This is a story about the Russian wine industry in the 1860’s told by Saltykov-Schedrin:
Apparently, no grapes grow in Kashino and wine is produced in wine-makers’ basements. The technology is amazingly simple. For every type of wine, the makers pick up genuine barrels from genuine wines. They fill a genuine barrel with Astrakhan Chikhir (a cheap red wine from the Astrakhan region) and mix it with water in a certain ratio. The Kashino river provides good water; recently they also found out that river Kotorosl in Yaroslavl region also possessed numerous Jerez and Lafite properties.
When the diluted Chikhir absorbs enough stink from the barrels, the wine-makers start beefing it up. Firstly, they add a bucket of alcohol per barrel. Then, based on the type of produced wine, they add some flavors. For Madeira, they add molasses; for Malaga, they add tar; for Rheinwein they add lead sugar (lead acetate). They mix the mixture till it gets uniform and reseal the barrel. After the wine sediments, the owner or his chief manager comes in and sorts the wine. If he spits once, the wine becomes a simple Madeira – 40 kopecks; if he spits twice, the wine becomes zwei-Madeira – 40 kopecks or 1 ruble; if he spits three times, the wine becomes drei-Madeira – 1.50 ruble or more (it could be a 100-years-aged Madeira). The makers bottle, cork and label the wine when it is ready.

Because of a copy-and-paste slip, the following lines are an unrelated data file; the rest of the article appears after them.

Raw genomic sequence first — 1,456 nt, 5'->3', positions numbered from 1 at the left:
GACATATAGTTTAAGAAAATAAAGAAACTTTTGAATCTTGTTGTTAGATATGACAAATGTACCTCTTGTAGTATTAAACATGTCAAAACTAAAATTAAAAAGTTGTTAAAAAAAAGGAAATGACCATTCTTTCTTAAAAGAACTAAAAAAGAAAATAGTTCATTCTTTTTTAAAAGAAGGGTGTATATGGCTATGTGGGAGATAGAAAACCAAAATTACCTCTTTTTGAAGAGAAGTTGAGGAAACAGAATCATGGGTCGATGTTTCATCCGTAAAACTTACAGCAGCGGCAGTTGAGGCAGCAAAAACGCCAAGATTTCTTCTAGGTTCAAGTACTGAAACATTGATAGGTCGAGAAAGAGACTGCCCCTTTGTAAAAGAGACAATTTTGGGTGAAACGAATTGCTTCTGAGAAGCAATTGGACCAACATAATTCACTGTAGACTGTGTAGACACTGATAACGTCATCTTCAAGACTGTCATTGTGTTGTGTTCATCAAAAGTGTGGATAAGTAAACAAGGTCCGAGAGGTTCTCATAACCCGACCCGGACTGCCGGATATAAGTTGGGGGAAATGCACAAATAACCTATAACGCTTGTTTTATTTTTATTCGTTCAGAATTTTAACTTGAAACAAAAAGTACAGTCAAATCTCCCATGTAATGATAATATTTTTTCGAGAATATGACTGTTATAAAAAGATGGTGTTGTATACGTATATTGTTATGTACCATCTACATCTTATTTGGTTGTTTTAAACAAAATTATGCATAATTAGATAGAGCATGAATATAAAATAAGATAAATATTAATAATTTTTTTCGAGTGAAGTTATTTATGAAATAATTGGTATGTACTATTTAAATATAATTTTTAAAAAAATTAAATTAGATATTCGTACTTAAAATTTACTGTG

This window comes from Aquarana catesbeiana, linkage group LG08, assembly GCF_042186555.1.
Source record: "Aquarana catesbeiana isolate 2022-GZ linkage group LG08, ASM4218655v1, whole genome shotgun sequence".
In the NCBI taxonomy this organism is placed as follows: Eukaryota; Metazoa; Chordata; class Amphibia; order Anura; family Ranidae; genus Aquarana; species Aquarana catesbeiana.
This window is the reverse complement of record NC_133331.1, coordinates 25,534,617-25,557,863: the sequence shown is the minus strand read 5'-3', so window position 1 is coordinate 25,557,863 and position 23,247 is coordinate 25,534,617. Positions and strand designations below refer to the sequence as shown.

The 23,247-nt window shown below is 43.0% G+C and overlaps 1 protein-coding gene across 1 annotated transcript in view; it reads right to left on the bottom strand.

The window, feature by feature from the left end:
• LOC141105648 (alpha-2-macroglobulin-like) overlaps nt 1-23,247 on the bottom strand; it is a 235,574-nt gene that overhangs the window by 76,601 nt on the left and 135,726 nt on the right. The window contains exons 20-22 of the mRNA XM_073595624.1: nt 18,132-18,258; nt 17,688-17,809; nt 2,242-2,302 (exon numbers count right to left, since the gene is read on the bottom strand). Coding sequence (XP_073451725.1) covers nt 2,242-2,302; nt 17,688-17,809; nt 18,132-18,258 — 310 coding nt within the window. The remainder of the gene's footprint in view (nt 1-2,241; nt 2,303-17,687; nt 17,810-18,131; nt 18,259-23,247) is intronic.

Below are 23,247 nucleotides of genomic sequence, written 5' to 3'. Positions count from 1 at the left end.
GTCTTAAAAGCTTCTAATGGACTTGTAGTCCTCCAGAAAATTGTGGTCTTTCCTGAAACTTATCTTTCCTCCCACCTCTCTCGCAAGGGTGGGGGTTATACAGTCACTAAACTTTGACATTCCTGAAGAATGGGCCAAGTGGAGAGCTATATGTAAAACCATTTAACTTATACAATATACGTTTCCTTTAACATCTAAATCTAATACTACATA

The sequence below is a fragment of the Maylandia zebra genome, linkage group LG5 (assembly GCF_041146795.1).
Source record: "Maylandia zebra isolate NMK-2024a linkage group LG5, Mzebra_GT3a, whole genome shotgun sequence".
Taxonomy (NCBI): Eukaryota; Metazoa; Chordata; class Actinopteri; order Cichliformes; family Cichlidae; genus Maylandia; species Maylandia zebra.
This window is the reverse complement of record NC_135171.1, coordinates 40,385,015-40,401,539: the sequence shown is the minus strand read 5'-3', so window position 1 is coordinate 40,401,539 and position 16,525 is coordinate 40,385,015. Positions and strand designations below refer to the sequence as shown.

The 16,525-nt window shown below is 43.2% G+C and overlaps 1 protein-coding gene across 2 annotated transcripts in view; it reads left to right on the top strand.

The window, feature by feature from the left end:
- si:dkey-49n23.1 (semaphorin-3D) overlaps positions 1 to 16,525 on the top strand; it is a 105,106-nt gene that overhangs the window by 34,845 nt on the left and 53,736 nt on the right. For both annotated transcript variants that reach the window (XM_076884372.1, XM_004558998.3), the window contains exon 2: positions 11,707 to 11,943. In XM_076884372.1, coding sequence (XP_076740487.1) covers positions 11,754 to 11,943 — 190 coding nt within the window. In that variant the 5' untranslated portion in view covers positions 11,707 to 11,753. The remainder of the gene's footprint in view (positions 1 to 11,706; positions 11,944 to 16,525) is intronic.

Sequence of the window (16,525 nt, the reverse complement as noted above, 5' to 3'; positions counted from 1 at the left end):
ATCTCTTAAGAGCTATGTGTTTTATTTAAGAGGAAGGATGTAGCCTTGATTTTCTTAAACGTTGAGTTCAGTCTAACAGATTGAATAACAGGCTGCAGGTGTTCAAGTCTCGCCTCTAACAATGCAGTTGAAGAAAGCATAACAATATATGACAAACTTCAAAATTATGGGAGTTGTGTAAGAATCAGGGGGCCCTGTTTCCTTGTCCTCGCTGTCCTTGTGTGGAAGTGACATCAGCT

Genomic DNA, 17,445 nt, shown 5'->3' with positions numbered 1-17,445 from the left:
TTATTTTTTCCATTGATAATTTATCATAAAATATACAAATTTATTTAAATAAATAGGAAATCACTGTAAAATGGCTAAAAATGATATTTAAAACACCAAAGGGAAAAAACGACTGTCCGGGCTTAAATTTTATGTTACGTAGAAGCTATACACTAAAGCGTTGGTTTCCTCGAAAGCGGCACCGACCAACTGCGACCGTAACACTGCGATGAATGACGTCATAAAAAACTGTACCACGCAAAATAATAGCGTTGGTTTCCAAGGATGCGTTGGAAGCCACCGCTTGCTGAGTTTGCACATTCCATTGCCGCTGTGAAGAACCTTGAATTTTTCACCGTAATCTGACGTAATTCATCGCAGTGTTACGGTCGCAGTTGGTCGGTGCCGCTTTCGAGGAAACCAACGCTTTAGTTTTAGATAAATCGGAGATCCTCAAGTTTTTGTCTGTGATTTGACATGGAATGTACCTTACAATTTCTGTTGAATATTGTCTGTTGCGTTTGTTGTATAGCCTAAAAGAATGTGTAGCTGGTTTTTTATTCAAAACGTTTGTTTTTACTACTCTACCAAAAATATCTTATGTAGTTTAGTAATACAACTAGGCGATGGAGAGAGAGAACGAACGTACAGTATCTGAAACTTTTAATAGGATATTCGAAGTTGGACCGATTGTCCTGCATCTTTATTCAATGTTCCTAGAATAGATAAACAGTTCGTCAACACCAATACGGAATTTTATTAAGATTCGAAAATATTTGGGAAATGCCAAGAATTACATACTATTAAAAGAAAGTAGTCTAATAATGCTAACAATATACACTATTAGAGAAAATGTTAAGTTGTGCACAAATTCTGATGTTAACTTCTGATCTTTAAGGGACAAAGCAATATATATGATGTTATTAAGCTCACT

Following the rules of hierarchy, the wine-makers bring the wine first to health department officials, then to the governor. Once everybody confirms that they’ve never drunk anything better, the wine goes to district judges and municipal officials. Then, the whole wine harvest takes the river and travels to Nizhnii Novgorod Fair from where it spreads instantly all over Russia. Cops drink it, local judges drink it, land owners drink it, merchants drink it and nobody knows what they’re drinking.